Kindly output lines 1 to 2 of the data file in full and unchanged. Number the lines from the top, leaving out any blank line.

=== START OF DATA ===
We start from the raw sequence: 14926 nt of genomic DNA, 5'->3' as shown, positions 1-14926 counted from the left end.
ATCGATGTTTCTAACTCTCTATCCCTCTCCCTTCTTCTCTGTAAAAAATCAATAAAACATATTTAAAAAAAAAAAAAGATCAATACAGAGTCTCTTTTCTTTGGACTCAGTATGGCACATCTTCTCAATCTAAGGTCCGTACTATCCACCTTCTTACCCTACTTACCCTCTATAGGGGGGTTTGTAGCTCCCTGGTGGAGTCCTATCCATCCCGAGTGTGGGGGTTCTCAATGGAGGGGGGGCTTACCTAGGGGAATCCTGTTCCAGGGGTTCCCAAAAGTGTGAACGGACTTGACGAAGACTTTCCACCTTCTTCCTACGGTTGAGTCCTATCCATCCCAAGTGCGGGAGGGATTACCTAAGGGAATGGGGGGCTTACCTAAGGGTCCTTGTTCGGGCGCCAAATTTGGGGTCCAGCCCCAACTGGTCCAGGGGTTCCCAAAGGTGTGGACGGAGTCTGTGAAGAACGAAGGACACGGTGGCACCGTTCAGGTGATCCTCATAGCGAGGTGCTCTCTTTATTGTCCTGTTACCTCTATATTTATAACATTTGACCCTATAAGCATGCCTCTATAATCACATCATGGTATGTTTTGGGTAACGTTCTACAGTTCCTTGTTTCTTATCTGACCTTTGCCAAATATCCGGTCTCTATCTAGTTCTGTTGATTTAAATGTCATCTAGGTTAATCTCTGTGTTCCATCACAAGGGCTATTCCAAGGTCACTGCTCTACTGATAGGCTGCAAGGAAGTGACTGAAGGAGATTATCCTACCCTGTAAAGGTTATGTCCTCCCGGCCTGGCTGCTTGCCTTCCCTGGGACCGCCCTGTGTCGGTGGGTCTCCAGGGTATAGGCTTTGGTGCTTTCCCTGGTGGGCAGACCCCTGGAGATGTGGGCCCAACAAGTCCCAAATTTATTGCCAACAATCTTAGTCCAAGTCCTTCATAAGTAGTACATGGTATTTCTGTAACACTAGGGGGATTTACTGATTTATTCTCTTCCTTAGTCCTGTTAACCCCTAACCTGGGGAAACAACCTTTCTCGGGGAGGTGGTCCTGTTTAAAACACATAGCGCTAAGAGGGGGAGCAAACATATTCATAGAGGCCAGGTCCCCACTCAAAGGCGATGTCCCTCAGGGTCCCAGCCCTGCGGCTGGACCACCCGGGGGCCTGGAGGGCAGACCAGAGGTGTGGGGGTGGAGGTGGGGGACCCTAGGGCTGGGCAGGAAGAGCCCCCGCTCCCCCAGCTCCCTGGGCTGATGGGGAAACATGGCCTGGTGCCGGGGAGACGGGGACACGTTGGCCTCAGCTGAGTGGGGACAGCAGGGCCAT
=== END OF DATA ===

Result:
We start from the raw sequence: 14926 nt of genomic DNA, 5'->3' as shown, positions 1-14926 counted from the left end.
ATCGATGTTTCTAACTCTCTATCCCTCTCCCTTCTTCTCTGTAAAAAATCAATAAAACATATTTAAAAAAAAAAAAAGATCAATACAGAGTCTCTTTTCTTTGGACTCAGTATGGCACATCTTCTCAATCTAAGGTCCGTACTATCCACCTTCTTACCCTACTTACCCTCTATAGGGGGGTTTGTAGCTCCCTGGTGGAGTCCTATCCATCCCGAGTGTGGGGGTTCTCAATGGAGGGGGGGCTTACCTAGGGGAATCCTGTTCCAGGGGTTCCCAAAAGTGTGAACGGACTTGACGAAGACTTTCCACCTTCTTCCTACGGTTGAGTCCTATCCATCCCAAGTGCGGGAGGGATTACCTAAGGGAATGGGGGGCTTACCTAAGGGTCCTTGTTCGGGCGCCAAATTTGGGGTCCAGCCCCAACTGGTCCAGGGGTTCCCAAAGGTGTGGACGGAGTCTGTGAAGAACGAAGGACACGGTGGCACCGTTCAGGTGATCCTCATAGCGAGGTGCTCTCTTTATTGTCCTGTTACCTCTATATTTATAACATTTGACCCTATAAGCATGCCTCTATAATCACATCATGGTATGTTTTGGGTAACGTTCTACAGTTCCTTGTTTCTTATCTGACCTTTGCCAAATATCCGGTCTCTATCTAGTTCTGTTGATTTAAATGTCATCTAGGTTAATCTCTGTGTTCCATCACAAGGGCTATTCCAAGGTCACTGCTCTACTGATAGGCTGCAAGGAAGTGACTGAAGGAGATTATCCTACCCTGTAAAGGTTATGTCCTCCCGGCCTGGCTGCTTGCCTTCCCTGGGACCGCCCTGTGTCGGTGGGTCTCCAGGGTATAGGCTTTGGTGCTTTCCCTGGTGGGCAGACCCCTGGAGATGTGGGCCCAACAAGTCCCAAATTTATTGCCAACAATCTTAGTCCAAGTCCTTCATAAGTAGTACATGGTATTTCTGTAACACTAGGGGGATTTACTGATTTATTCTCTTCCTTAGTCCTGTTAACCCCTAACCTGGGGAAACAACCTTTCTCGGGGAGGTGGTCCTGTTTAAAACACATAGCGCTAAGAGGGGGAGCAAACATATTCATAGAGGCCAGGTCCCCACTCAAAGGCGATGTCCCTCAGGGTCCCAGCCCTGCGGCTGGACCACCCGGGGGCCTGGAGGGCAGACCAGAGGTGTGGGGGTGGAGGTGGGGGACCCTAGGGCTGGGCAGGAAGAGCCCCCGCTCCCCCAGCTCCCTGGGCTGATGGGGAAACATGGCCTGGTGCCGGGGAGACGGGGACACGTTGGCCTCAGCTGAGTGGGGACAGCAGGGCCAT